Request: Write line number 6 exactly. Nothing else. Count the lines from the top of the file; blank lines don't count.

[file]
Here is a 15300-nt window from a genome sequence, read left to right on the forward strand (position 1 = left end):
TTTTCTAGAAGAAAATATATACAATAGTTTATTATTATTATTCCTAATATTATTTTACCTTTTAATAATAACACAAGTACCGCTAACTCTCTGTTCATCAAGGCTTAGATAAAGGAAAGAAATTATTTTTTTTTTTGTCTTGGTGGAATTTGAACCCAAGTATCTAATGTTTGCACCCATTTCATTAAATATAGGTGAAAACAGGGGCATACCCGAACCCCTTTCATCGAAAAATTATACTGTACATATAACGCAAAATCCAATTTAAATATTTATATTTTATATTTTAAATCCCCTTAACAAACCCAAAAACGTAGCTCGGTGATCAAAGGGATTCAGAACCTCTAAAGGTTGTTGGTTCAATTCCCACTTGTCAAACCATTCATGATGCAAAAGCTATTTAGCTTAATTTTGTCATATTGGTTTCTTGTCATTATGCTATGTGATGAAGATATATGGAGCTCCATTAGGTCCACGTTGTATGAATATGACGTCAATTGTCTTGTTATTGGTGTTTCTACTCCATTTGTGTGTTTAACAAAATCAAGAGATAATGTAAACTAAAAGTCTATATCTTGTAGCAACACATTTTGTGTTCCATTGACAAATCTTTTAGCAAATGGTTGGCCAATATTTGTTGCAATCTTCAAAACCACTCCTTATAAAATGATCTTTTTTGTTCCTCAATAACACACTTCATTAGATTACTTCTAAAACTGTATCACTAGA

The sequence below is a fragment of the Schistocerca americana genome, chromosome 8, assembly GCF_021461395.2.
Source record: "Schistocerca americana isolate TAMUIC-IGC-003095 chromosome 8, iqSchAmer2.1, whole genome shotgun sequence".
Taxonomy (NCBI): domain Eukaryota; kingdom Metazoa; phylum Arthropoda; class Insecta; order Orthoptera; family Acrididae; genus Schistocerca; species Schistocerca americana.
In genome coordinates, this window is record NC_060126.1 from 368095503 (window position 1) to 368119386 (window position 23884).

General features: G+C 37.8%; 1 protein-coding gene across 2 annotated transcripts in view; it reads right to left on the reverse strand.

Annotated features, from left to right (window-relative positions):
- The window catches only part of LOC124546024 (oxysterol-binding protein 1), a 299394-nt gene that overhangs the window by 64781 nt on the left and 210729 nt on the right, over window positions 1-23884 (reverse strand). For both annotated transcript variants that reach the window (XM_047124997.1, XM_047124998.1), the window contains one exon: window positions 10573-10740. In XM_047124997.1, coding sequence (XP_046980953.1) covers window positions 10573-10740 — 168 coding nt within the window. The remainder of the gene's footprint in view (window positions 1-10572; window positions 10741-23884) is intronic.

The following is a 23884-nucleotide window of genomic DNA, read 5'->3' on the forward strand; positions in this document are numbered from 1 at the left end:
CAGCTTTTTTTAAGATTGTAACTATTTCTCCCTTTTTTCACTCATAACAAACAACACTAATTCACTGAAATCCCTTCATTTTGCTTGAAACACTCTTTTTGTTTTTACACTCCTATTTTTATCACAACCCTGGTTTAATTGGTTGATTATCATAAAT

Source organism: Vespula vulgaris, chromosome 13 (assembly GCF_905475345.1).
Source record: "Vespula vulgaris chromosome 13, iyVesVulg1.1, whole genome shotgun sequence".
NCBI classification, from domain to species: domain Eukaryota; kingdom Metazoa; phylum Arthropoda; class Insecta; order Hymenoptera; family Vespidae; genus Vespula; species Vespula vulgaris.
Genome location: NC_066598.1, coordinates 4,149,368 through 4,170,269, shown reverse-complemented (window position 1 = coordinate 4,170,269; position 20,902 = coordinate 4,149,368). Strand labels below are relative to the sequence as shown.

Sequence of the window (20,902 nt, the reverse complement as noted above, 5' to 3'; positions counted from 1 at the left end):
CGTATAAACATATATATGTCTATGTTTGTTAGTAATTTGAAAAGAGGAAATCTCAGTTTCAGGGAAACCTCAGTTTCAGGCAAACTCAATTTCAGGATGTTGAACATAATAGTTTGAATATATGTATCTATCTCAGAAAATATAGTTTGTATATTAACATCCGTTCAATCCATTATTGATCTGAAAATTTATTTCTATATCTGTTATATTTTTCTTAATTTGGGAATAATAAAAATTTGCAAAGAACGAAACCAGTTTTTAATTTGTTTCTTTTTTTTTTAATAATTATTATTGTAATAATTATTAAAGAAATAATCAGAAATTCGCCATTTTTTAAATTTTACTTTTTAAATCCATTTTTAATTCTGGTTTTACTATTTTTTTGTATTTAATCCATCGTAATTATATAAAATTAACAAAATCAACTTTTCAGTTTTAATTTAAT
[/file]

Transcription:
In genome coordinates, this window is record NC_060126.1 from 368095503 (window position 1) to 368119386 (window position 23884).